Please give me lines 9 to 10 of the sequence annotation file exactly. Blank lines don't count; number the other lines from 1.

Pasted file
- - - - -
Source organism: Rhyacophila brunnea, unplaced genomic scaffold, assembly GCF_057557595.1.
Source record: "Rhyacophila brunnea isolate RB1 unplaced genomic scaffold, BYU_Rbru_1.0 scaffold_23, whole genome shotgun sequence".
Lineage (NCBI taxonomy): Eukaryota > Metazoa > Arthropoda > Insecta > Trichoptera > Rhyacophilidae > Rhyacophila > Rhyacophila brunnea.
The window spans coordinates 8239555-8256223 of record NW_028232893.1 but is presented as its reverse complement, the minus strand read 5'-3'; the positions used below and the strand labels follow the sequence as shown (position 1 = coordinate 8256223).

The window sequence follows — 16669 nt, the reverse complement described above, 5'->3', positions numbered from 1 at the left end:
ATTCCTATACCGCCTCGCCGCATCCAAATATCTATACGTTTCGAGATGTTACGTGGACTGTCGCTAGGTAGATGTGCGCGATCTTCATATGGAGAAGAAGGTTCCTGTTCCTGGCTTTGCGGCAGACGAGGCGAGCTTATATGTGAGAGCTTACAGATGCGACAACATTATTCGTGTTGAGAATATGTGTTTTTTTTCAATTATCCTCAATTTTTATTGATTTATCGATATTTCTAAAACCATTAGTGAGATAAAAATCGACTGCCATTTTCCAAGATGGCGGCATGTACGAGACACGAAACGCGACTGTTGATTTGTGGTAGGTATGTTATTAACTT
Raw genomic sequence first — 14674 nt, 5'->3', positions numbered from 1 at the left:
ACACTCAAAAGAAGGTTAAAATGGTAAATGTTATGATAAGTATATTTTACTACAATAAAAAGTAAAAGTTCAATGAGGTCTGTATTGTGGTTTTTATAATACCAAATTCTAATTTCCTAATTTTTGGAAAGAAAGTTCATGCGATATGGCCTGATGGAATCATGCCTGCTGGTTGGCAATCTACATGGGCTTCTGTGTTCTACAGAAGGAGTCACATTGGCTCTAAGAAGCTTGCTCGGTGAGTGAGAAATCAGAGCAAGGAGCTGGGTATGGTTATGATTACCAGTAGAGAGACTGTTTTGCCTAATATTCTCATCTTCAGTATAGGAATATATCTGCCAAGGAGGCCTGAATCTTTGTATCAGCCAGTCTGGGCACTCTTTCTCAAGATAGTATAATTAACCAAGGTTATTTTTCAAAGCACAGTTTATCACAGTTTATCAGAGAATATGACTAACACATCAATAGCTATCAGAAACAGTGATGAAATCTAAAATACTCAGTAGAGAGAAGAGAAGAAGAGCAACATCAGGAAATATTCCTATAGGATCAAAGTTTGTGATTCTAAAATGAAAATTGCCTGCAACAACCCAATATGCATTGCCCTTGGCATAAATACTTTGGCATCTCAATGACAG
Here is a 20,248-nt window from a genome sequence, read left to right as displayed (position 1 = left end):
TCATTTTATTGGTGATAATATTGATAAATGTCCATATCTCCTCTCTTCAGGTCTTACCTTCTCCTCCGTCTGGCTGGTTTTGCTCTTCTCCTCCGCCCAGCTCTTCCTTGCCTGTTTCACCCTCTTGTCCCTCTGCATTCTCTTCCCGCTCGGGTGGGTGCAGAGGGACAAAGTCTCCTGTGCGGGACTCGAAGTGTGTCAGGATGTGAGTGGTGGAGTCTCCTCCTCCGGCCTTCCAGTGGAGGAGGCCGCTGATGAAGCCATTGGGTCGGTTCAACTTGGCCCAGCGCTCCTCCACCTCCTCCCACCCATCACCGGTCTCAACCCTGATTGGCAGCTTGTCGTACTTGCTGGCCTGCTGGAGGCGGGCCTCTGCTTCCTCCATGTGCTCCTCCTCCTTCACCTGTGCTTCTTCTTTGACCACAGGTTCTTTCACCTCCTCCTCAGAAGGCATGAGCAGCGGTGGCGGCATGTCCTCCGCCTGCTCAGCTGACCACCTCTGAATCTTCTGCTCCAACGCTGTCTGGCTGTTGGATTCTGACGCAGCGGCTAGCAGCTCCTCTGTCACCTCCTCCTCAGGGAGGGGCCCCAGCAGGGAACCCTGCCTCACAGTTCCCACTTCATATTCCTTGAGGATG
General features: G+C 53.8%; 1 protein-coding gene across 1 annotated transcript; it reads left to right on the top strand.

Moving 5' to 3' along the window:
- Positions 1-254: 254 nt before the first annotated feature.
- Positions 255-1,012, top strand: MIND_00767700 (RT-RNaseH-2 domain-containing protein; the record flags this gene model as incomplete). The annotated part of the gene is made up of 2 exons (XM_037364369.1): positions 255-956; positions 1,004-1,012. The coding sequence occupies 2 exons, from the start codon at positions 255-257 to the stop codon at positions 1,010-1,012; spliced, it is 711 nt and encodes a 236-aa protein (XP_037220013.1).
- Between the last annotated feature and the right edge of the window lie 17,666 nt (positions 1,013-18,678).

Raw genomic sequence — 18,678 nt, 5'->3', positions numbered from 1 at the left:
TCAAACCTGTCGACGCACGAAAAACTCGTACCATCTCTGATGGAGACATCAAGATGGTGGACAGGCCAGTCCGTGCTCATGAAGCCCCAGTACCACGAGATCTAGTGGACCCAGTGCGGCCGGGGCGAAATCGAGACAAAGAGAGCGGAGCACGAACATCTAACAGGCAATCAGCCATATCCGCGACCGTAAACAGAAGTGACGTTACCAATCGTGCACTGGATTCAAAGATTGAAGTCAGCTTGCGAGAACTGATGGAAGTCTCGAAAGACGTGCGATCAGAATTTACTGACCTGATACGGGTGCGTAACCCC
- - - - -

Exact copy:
Here is a 20,248-nt window from a genome sequence, read left to right as displayed (position 1 = left end):
TCATTTTATTGGTGATAATATTGATAAATGTCCATATCTCCTCTCTTCAGGTCTTACCTTCTCCTCCGTCTGGCTGGTTTTGCTCTTCTCCTCCGCCCAGCTCTTCCTTGCCTGTTTCACCCTCTTGTCCCTCTGCATTCTCTTCCCGCTCGGGTGGGTGCAGAGGGACAAAGTCTCCTGTGCGGGACTCGAAGTGTGTCAGGATGTGAGTGGTGGAGTCTCCTCCTCCGGCCTTCCAGTGGAGGAGGCCGCTGATGAAGCCATTGGGTCGGTTCAACTTGGCCCAGCGCTCCTCCACCTCCTCCCACCCATCACCGGTCTCAACCCTGATTGGCAGCTTGTCGTACTTGCTGGCCTGCTGGAGGCGGGCCTCTGCTTCCTCCATGTGCTCCTCCTCCTTCACCTGTGCTTCTTCTTTGACCACAGGTTCTTTCACCTCCTCCTCAGAAGGCATGAGCAGCGGTGGCGGCATGTCCTCCGCCTGCTCAGCTGACCACCTCTGAATCTTCTGCTCCAACGCTGTCTGGCTGTTGGATTCTGACGCAGCGGCTAGCAGCTCCTCTGTCACCTCCTCCTCAGGGAGGGGCCCCAGCAGGGAACCCTGCCTCACAGTTCCCACTTCATATTCCTTGAGGATG